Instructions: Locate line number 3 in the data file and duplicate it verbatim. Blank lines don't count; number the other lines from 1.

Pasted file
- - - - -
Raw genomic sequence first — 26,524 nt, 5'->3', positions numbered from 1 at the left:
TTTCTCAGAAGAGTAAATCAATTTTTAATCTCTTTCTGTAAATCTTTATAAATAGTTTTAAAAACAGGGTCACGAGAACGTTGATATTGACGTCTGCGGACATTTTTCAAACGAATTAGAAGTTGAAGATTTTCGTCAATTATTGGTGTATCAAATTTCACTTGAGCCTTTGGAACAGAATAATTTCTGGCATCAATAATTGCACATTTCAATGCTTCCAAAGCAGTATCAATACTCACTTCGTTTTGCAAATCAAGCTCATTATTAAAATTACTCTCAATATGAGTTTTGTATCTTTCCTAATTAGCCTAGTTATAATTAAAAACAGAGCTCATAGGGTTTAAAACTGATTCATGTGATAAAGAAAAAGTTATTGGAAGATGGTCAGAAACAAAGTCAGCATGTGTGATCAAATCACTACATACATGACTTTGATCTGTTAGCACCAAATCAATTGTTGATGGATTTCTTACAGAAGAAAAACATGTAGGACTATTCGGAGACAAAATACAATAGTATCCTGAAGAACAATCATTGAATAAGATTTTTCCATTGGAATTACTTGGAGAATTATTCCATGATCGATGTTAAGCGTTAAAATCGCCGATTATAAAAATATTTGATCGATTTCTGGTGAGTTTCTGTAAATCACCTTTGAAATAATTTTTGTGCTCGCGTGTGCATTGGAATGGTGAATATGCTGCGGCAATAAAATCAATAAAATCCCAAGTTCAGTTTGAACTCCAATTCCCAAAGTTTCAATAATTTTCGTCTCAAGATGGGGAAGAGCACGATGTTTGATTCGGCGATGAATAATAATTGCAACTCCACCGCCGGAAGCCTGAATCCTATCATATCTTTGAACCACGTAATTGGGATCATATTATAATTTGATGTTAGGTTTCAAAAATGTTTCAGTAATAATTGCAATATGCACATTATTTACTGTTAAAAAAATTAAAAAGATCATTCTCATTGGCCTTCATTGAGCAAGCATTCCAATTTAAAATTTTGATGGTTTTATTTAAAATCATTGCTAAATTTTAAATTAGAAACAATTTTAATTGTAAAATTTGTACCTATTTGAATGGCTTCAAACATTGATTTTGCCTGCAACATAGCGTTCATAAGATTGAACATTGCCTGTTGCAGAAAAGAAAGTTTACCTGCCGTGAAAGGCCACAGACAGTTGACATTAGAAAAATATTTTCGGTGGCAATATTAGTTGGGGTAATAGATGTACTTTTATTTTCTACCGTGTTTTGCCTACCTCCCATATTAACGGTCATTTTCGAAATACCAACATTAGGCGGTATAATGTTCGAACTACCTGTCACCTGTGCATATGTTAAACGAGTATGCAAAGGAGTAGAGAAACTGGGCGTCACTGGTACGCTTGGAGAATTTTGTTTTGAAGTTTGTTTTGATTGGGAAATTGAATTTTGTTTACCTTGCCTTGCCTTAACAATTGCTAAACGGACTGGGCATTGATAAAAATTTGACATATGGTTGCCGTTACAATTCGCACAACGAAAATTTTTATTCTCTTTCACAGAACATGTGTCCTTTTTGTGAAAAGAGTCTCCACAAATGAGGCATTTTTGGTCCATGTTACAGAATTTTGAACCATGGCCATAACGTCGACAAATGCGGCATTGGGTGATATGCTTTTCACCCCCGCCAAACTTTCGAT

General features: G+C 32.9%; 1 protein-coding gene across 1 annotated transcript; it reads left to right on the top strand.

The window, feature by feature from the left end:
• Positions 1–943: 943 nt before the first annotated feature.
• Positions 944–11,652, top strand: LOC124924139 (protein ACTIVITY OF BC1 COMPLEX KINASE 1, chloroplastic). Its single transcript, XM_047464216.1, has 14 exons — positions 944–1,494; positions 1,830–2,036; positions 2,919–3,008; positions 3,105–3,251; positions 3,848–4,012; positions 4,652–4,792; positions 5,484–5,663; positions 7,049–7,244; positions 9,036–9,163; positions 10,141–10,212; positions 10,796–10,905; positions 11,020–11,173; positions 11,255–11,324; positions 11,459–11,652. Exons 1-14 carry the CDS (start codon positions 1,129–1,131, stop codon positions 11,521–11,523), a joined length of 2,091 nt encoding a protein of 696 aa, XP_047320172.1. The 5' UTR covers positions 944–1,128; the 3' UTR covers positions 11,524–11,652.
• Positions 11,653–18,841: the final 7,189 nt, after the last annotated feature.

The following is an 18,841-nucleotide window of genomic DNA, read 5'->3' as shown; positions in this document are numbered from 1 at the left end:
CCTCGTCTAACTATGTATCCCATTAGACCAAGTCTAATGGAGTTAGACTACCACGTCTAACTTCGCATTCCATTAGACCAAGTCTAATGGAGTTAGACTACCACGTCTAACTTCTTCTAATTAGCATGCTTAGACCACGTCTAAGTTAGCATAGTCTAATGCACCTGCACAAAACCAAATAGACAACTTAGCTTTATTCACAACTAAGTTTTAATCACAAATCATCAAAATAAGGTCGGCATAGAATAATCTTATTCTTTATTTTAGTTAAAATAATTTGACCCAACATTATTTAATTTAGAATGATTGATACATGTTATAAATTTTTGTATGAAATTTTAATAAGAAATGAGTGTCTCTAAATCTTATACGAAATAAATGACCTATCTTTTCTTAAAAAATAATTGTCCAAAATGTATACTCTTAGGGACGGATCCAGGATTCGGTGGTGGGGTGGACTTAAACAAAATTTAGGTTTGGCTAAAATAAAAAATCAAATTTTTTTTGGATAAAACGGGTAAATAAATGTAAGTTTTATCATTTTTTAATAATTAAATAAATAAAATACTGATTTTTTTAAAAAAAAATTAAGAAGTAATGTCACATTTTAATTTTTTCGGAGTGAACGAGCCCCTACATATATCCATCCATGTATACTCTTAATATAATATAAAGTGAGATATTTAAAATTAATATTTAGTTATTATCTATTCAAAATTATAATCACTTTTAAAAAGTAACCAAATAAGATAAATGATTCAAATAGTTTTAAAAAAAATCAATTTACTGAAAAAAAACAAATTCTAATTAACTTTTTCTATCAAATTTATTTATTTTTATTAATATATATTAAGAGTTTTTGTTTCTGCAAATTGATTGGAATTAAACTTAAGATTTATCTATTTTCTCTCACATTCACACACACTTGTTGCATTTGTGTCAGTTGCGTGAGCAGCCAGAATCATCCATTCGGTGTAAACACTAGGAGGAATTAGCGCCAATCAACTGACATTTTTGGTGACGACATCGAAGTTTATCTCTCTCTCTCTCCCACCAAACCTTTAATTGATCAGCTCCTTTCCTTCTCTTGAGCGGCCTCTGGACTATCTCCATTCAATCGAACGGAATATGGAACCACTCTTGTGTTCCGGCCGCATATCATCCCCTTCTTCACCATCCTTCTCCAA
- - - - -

General features: G+C 32.9%; 1 protein-coding gene across 1 annotated transcript; it reads left to right on the top strand.